“We have to work with the school divisions to meet this demand,” he added.

In Central Virginia, 213 students are enrolled in Virtual Virginia full-time with the most – 62 students – coming from the Greene County school division.

Albemarle, Charlottesville and Louisa school divisions have started their own virtual school programs. As of last week, the virtual school in Albemarle reached capacity with more than 400 students enrolled, and the division started a waitlist for all new requests.

Charlottesville’s program is available by application-only for students through eighth-grade. At the high school level, students could supplement their course load with classes through Virtual Virginia. State data shows two students from Charlottesville enrolled in Virtual Virginia full-time as of Sept. 1.

Virtual Virginia works like this: Pre-pandemic, the program was used mainly by middle and high schools to provide world language, Advanced Placement and other courses when individual schools didn’t offer them, either because schools didn’t have the staff to teach them or there weren’t enough students to justify offering the class.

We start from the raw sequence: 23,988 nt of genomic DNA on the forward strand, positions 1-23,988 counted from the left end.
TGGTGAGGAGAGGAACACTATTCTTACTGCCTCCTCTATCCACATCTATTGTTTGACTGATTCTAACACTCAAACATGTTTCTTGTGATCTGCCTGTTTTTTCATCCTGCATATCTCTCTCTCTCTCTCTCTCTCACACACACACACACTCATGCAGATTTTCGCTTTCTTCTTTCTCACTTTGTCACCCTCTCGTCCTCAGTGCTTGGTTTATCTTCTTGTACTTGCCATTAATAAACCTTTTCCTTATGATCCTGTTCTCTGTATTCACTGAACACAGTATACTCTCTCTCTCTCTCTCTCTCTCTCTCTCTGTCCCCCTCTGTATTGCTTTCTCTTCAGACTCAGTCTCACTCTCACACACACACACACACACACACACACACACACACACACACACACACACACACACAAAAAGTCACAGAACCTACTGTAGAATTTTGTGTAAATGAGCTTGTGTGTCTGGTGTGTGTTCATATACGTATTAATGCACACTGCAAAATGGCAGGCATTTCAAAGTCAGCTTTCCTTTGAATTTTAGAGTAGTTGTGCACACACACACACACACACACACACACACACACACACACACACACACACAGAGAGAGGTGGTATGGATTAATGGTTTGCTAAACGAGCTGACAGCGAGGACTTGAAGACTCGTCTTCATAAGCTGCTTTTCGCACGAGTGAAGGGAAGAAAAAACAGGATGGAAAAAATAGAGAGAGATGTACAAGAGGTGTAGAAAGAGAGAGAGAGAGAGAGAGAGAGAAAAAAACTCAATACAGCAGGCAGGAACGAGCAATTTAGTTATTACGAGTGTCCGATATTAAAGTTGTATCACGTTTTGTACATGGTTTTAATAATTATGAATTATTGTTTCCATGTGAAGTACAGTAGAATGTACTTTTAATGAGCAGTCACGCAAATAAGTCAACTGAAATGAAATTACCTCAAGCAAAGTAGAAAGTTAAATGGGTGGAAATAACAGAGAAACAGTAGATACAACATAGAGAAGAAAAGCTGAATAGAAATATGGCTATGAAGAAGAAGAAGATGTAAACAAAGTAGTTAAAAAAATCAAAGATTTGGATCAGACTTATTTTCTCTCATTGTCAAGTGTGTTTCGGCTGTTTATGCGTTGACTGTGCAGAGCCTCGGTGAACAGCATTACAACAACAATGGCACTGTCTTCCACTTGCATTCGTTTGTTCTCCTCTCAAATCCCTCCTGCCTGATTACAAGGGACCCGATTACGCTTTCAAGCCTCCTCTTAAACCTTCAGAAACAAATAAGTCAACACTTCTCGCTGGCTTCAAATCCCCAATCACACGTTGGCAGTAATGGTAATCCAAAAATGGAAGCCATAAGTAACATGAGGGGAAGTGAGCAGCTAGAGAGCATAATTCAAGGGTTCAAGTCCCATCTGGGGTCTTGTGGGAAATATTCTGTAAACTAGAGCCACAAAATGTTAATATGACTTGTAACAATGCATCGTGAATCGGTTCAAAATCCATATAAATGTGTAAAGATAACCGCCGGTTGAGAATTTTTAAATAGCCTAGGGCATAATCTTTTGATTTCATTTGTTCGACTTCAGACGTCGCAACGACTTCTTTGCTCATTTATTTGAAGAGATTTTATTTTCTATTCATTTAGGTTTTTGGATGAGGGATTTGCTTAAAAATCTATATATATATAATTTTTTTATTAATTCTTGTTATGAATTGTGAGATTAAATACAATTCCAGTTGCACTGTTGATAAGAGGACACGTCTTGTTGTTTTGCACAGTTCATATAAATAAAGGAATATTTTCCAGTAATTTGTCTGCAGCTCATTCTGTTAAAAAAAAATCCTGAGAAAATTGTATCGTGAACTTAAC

If a middle or high school student needed a world language class, for example, and couldn’t take it at their home school, the school could ask for help from Virtual Virginia. If granted, students who needed that world language class would be plugged into a virtual class with other students from other school divisions who also needed that class. Among the most popular classes are geometry, economics & personal finance and American sign language.